A few years ago when Minshall had a band I might have been able to muster a few words about the theatre of the streets or a spontaneous expression of freedom and joy. Today I would feel disingenuous stating such a thing. MacFarlane makes a noble effort but he doesn’t quite have the groundbreaking impact of  his predecessor. What I am left with is writing about throngs of people who buy beaded bikinis and board shorts with appliqué  and then make their way through the streets in between music trucks and food carts. I suppose it should now be called what it is – a two day fete ( all-inclusive in many cases). It definitely isn’t an expression of the creativity of the people of this odd land since creativity has been replaced by commerce with the exception of a dwindling few small bands that are essentially run off the road by the bigger bikini bands.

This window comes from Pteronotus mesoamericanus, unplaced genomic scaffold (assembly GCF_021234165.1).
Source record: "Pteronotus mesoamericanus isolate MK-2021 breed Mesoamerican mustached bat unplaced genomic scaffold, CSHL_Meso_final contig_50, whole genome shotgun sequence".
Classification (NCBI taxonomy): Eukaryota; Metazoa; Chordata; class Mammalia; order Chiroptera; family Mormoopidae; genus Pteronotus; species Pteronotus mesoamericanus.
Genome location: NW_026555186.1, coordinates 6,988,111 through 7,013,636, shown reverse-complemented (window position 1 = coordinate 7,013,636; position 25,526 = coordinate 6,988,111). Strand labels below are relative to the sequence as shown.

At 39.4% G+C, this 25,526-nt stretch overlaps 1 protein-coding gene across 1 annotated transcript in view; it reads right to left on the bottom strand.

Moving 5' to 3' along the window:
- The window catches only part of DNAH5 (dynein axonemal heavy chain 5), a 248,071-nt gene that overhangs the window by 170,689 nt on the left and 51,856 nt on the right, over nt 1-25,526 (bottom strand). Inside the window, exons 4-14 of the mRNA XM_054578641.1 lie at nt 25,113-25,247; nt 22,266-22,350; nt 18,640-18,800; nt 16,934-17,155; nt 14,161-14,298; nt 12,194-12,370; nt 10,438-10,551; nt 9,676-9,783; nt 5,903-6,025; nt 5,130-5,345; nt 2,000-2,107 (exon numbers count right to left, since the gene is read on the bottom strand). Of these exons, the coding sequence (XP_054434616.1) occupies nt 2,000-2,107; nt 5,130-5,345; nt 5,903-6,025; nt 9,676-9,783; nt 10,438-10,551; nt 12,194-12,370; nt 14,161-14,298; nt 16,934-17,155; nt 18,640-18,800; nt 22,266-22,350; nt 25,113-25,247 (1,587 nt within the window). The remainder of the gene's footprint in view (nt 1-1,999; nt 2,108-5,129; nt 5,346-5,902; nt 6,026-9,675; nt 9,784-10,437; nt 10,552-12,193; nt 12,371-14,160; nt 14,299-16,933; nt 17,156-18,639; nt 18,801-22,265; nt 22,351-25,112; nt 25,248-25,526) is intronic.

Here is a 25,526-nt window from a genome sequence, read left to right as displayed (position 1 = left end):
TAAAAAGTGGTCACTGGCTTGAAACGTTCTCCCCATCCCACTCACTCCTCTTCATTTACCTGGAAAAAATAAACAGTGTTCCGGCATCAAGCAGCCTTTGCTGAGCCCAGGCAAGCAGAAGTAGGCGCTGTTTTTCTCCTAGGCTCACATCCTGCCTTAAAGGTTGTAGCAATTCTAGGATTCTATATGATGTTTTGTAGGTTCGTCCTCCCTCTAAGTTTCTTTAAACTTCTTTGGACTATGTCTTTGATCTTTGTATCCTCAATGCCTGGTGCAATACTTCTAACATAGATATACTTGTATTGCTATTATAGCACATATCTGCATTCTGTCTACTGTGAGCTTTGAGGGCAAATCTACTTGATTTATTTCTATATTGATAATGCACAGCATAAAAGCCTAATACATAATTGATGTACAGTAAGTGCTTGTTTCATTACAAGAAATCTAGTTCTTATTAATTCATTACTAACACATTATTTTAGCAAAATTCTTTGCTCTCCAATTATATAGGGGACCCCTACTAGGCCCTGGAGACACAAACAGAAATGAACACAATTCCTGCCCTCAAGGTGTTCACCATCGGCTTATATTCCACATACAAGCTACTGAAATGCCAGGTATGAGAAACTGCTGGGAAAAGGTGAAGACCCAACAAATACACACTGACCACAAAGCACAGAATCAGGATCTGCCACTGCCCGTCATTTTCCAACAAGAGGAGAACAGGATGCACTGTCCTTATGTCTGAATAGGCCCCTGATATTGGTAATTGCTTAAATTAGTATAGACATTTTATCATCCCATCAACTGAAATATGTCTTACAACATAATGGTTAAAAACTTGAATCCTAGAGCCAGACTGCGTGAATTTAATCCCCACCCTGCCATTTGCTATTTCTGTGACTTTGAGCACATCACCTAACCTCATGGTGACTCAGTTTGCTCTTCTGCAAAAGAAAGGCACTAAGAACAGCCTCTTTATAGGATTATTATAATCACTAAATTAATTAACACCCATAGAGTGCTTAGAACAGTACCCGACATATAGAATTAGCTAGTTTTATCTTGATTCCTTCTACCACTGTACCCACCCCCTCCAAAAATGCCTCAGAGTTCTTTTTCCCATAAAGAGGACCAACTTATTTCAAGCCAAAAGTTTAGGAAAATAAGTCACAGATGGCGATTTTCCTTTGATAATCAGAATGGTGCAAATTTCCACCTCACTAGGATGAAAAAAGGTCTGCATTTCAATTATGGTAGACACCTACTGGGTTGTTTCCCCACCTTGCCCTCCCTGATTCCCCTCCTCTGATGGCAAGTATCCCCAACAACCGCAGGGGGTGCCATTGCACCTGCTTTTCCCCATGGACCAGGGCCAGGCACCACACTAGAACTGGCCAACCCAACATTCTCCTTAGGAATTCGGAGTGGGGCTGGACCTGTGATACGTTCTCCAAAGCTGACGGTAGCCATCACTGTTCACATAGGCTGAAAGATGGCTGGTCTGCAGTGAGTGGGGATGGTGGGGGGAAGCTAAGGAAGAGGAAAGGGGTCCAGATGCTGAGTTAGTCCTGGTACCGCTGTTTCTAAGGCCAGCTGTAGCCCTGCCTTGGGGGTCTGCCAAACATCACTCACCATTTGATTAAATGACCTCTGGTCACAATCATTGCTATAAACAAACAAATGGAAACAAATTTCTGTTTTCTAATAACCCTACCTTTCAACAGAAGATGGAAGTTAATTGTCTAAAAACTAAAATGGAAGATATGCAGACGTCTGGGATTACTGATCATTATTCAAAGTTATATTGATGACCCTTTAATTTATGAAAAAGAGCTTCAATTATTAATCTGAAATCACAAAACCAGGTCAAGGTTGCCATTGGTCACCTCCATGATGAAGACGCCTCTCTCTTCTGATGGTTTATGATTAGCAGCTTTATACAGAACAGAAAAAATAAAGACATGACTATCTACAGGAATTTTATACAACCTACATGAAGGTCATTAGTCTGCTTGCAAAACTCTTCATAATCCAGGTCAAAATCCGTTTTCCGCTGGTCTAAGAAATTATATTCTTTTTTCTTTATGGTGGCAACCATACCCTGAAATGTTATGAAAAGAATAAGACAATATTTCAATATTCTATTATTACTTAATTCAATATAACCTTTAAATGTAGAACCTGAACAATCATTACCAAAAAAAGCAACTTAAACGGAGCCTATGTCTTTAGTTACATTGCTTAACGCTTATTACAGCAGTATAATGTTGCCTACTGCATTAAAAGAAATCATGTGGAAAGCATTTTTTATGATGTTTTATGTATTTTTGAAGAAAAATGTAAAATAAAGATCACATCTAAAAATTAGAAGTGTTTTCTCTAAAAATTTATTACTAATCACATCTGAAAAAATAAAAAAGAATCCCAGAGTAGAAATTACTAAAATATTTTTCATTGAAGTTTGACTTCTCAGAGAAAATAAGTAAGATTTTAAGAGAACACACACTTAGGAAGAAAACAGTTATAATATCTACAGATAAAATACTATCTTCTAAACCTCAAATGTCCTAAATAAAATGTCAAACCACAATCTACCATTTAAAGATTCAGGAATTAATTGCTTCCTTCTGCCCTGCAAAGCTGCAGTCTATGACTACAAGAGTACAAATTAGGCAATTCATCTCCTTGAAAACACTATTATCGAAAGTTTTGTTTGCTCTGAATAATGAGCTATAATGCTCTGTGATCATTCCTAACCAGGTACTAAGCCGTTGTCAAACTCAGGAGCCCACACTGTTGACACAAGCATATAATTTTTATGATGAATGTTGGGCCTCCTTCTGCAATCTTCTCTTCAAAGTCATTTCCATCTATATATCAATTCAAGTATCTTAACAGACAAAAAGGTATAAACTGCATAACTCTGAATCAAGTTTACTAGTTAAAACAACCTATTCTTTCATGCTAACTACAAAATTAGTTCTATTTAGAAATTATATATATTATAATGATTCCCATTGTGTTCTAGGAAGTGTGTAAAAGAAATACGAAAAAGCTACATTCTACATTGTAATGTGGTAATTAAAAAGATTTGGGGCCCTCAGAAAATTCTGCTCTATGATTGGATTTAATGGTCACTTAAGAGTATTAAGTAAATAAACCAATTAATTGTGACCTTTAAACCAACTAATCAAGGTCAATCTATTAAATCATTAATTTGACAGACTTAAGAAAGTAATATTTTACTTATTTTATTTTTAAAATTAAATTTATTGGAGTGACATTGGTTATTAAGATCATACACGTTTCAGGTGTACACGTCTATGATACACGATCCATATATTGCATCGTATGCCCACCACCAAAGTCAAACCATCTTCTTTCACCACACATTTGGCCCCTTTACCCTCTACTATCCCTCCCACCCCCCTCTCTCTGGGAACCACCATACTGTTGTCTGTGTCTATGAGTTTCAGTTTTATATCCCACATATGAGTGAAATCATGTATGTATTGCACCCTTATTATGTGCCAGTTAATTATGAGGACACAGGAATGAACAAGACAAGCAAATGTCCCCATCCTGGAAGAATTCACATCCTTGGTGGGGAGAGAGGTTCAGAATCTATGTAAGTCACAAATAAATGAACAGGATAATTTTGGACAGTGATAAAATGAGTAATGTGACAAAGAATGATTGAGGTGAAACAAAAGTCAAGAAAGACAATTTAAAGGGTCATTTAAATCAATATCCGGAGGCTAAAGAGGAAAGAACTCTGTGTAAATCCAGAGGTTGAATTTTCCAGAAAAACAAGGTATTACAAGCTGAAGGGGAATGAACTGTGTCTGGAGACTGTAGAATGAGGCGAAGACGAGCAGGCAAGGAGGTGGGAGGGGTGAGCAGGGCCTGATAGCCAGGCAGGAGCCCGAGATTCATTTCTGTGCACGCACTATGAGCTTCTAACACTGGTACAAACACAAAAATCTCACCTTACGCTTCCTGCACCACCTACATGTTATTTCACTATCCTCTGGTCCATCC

A few years ago I might have also written about steelbands roving the streets but for the last few years I have been forced to walk the streets looking for them. Pan has been relegated to an accompaniment to a few traditional sailor bands and even then they are usually drowned out by the passing parade of music trucks blaring soca. On a side note, why does everyone wonder why soca has never “caught on” outside the islands or island communities around the world? There is little universal message in “jump and wave and wave and wave”..it simply doesn’t have the universality of something like reggae.

Maybe inspiration will come to me tomorrow and I will be able to wax rhapsodic on the joys of the self-titled greatest show on earth. Watching the dreary spectacle of the National Performing Arts Centre today has numbed whatever creative sparks I might have had today. I can’t believe I just wrote an entire entry about Carnival when it is only November and my intention was to deal with something else entirely.

If I write tomorrow I think I shall deal with my gradual  and painless escape from my Apple addiction.

November 8, 2009

hóstiam immaculátam